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Thread: Texas Star Telegram Reports on National Park Gun Ban Repeal

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    http://www.star-telegram.com/804/story/1122187.html

    U.S. allows guns in national parks

    By ANNA M. TINSLEY
    atinsley@star-telegram.com


    FORT WORTH — The only place Jack Betz goes without his concealed handgun is his workplace.

    Other than that, he leaves when he sees a sign prohibiting concealed handguns. By the end of this week, national parks will be one more place no longer off-limits for him.

    "We should never have been forbidden to [carry guns there] in the first place," said Betz, 49, a concealed-handgun instructor and pizza deliverer in Fort Worth. "We live in a dangerous world.

    "There are people who live by the creed what is yours is mine and I’ll take it. Others see rape, torture and murder like we do a waiting-room magazine," he said. "This does not stop at the borders of our national parks."

    Starting Friday, holders of concealed-handgun permits can take their loaded guns into national parks because of a federal rule change under the Bush administration.

    The change by the Interior Department overturns a measure put in place in the 1930s, and renewed 25 years ago under President Ronald Reagan, to address growing concerns about poaching in parks. It has sparked debate as supporters laud the change and critics call it unnecessary.

    "This is one more thing the Obama administration will have to clean up," said Marsha McCartney, president of the North Texas Brady Campaign to Prevent Gun Violence. "It’s sad that this president decided that was something that needed to be changed.

    "Did he think he was fixing something that was broken? No, it was running just fine."

    Last week, the Brady campaign filed a lawsuit in the U.S. District Court for the District of Columbia, asking it to strike down the rule.

    Change is coming

    Last month, the Interior Department overturned the rule restricting loaded guns in most national parks, making national-park gun laws coincide with state gun laws.

    Now Texans and others with concealed-handgun permits will no longer have to unload and dismantle their guns when they visit a national park or drive on roads that pass through national parks.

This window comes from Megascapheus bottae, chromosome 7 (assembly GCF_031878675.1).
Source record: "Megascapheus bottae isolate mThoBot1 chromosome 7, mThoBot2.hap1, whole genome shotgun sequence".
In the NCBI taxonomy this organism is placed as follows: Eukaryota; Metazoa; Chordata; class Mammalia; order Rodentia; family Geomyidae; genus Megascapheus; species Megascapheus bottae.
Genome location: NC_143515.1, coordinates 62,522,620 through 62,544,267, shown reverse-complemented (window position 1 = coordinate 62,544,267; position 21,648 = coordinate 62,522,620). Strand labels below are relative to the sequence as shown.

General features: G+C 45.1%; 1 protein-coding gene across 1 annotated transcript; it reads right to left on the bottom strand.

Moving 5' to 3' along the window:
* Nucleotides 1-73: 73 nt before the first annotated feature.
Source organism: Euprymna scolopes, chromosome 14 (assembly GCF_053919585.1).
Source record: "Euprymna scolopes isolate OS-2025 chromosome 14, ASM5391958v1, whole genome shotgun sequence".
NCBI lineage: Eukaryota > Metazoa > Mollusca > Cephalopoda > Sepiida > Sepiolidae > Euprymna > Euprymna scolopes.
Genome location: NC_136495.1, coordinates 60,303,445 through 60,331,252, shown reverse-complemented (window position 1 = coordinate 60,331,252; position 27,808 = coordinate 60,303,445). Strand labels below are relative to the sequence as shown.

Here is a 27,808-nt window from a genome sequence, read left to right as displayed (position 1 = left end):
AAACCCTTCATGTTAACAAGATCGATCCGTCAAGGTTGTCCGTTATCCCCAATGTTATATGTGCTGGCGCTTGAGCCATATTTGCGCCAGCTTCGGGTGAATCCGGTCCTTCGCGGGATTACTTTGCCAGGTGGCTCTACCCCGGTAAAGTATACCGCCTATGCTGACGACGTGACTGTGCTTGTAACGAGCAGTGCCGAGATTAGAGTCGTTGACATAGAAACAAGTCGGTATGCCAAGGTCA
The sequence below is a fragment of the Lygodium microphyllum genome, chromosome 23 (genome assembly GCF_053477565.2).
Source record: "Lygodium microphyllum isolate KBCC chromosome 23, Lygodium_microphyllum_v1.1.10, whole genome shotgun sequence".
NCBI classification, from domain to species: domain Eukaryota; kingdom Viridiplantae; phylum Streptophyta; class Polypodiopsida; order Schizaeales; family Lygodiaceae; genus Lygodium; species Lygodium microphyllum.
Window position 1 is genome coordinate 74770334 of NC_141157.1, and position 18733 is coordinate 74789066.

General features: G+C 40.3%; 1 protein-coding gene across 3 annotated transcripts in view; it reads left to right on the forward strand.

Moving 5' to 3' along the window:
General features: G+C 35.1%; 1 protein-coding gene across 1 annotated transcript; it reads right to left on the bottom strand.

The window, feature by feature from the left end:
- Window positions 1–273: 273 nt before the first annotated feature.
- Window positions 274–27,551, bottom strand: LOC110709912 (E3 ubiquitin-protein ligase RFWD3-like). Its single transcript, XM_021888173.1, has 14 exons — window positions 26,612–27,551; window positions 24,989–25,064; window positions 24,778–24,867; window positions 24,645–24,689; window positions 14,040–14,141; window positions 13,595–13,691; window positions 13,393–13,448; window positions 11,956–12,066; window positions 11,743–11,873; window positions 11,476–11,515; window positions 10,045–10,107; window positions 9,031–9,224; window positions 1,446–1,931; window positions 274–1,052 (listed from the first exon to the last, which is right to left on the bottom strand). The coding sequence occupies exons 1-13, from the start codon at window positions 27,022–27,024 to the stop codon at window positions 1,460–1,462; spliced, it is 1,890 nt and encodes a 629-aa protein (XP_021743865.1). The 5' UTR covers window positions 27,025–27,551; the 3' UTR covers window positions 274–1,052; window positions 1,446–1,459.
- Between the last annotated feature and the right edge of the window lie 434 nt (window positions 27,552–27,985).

The rule doesn’t change anything in states where concealed handguns are not allowed — Illinois and Wisconsin — and still doesn’t allow long guns into national parks.

    The Interior Department received thousands of comments about the proposal, most against it, spokeswoman Tina Kreisher said.

    "There are people who disagree and people who are delighted," she said.

    Texas parks

    Texas has 13 sites that the National Park Service calls national parks or historic sites, stretching from Big Bend in West Texas to the Padre Island National Seashore in Corpus Christi.

    At Guadalupe Mountains National Park near El Paso, workers are trying to figure out how to let the nearly 200,000 annual visitors know about the change.

    While visitors with concealed-handgun permits can have loaded weapons at the 86,416-acre park, they cannot take them into federal facilities, including visitor centers, said Fred Armstrong, chief of resource management and visitor services at the park.

    "There are still some  . . . gray areas like that to be worked out," he said. "People other than those with concealed-handgun permits might think they can bring their gun. No. Only if you have a concealed-weapon permit and if you keep that weapon concealed in the park."

    And the rules don’t change — no poaching, vandalism or violence.

    "They may not shoot at wildlife, may not target-practice, may not shoot it for any reason in national parks," Armstrong said.

    At the Fort Davis National Historic Site, workers don’t think concealed handguns will be a big issue.

    Each year, around 50,000 visitors go to the nearly 500-acre West Texas park, said Chuck Hunt, the superintendent.

    "We haven’t heard much talk about the rule change," Hunt said. "We have no plans to put up signs. As time goes by and we work out all the kinks, it will become apparent to each park whether something like [signs] would be appropriate.

    "You don’t want to scare the public."

    Christmas Mountains

    In Texas, the issue of guns in parks has been part of a growing controversy over the Christmas Mountains, a 14.5-square-mile desert range next to Big Bend. State Land Commissioner Jerry Patterson, a staunch Second Amendment advocate, has pushed to sell the property to private owners to keep it from falling under the national-park no-gun regulations.

    Despite the new rules, he is worried that President-elect Barack Obama may change the rule once in office. Patterson said he won’t change anything until he sees what happens with the new administration.

    "We have the Department of Interior doing the right thing," Patterson told the Star-Telegram last month. "The question remains: Will the president leave that in place?"

    Concerns

    Raymond Riley, a concealed-handgun-permit instructor in Arlington, said he plans to take his gun whenever he goes to a national park.